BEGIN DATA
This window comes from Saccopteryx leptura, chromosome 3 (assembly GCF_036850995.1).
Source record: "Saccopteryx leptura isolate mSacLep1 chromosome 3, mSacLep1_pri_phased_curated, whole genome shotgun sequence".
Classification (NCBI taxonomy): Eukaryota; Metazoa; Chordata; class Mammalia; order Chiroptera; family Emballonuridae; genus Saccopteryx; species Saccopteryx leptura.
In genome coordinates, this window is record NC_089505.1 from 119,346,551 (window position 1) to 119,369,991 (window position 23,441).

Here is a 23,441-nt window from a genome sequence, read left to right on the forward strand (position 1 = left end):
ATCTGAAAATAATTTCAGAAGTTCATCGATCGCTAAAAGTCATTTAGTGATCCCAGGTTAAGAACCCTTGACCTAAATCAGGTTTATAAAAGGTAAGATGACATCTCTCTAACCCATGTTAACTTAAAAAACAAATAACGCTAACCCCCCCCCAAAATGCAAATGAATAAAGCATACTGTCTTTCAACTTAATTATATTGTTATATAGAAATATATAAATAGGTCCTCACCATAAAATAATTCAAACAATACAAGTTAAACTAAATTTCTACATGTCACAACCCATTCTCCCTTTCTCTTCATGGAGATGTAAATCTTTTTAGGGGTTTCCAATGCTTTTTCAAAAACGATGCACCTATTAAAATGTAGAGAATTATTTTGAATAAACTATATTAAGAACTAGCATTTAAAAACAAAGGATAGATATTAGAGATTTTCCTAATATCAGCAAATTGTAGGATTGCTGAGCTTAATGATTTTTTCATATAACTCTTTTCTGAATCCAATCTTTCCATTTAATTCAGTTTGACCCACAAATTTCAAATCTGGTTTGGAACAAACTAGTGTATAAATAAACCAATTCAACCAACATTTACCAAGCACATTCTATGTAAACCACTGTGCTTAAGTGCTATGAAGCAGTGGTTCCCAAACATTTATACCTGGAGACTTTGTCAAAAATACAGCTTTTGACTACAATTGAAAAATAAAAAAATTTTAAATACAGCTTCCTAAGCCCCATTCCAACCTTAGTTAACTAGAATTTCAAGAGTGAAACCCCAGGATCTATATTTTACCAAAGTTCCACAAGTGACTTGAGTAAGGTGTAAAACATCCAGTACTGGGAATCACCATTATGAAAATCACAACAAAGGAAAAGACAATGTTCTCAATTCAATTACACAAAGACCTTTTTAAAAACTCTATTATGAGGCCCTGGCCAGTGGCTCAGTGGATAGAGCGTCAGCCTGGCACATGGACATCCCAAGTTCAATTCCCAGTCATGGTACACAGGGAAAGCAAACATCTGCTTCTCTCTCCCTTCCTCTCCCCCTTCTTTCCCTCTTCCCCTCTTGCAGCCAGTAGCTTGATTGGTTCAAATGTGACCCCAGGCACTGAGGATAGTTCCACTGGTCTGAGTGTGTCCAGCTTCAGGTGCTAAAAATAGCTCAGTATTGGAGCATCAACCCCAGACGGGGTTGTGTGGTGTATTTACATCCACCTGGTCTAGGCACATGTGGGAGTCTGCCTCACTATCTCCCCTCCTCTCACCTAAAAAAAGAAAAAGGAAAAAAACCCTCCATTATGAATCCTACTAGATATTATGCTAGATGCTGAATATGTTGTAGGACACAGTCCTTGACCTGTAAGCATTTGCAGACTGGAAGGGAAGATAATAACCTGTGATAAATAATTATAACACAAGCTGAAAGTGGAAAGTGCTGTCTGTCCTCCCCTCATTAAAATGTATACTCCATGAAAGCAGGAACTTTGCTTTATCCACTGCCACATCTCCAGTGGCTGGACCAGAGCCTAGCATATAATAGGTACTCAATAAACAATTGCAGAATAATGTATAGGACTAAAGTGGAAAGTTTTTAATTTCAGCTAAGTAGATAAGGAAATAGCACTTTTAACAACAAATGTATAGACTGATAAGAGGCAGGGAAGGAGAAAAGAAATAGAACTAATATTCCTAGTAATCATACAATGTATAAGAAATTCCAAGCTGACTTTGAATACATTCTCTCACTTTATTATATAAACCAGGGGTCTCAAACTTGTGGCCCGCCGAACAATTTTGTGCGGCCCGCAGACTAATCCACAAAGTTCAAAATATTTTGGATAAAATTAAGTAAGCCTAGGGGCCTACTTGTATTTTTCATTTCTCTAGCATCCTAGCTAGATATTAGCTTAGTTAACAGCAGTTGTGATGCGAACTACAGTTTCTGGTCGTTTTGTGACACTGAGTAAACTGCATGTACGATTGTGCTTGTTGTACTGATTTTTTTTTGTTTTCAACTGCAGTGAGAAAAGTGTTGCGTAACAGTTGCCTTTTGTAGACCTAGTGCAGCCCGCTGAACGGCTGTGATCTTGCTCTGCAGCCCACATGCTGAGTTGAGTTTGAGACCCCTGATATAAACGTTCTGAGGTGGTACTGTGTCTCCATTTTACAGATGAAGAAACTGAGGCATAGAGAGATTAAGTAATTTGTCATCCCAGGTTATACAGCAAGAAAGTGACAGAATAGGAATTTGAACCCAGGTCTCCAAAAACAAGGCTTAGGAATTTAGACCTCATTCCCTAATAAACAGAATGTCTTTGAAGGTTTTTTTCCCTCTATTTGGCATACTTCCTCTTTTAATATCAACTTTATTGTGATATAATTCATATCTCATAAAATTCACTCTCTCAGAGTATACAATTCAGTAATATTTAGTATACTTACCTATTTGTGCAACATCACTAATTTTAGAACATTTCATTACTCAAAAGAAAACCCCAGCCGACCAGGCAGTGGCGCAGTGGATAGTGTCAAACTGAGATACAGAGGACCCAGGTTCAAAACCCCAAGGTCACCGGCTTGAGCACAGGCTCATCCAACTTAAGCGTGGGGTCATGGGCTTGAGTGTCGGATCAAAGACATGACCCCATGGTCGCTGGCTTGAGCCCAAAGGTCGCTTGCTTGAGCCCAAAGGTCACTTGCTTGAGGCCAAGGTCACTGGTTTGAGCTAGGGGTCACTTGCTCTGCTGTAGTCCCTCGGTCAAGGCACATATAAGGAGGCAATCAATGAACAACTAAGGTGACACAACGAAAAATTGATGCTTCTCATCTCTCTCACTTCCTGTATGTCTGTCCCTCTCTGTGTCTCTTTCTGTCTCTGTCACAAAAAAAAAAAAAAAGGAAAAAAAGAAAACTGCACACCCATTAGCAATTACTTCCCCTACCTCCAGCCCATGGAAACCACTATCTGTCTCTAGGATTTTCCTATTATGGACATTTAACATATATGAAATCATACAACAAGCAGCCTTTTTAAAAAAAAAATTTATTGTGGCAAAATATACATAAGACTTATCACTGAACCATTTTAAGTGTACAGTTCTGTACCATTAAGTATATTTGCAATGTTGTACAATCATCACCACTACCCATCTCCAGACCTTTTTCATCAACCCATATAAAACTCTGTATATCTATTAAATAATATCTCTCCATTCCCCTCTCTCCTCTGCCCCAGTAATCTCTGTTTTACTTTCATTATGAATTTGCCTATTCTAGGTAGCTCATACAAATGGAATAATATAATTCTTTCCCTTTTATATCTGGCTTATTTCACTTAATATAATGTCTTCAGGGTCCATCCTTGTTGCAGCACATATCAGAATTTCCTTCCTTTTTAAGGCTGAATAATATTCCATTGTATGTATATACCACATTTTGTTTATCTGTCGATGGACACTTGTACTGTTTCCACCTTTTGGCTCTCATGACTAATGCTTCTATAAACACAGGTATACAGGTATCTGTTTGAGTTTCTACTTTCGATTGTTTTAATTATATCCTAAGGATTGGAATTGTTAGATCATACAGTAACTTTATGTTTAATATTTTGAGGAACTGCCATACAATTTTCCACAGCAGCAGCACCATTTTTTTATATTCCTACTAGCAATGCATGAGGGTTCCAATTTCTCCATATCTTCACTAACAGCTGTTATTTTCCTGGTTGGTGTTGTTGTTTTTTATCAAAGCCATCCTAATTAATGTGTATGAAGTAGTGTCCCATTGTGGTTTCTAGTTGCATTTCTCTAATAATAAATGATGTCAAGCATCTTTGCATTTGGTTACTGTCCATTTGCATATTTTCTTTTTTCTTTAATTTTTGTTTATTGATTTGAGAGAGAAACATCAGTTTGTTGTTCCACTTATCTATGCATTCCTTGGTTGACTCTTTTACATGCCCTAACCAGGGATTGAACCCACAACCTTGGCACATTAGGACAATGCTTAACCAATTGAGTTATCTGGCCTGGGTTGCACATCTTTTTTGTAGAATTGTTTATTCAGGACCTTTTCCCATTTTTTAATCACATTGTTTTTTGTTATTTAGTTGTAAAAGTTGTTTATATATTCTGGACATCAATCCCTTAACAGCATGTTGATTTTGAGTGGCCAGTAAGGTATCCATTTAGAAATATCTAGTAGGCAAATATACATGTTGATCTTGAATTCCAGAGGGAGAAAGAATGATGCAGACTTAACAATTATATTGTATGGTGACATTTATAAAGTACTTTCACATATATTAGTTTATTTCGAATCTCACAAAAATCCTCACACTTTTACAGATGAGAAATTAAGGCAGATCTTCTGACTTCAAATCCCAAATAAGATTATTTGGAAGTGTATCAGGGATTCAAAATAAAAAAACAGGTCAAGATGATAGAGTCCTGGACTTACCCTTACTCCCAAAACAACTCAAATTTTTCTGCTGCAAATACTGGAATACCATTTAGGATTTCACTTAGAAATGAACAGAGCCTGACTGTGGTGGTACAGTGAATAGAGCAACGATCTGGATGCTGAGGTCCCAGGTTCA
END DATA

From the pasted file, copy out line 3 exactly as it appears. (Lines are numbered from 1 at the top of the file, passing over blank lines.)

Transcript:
Classification (NCBI taxonomy): Eukaryota; Metazoa; Chordata; class Mammalia; order Chiroptera; family Emballonuridae; genus Saccopteryx; species Saccopteryx leptura.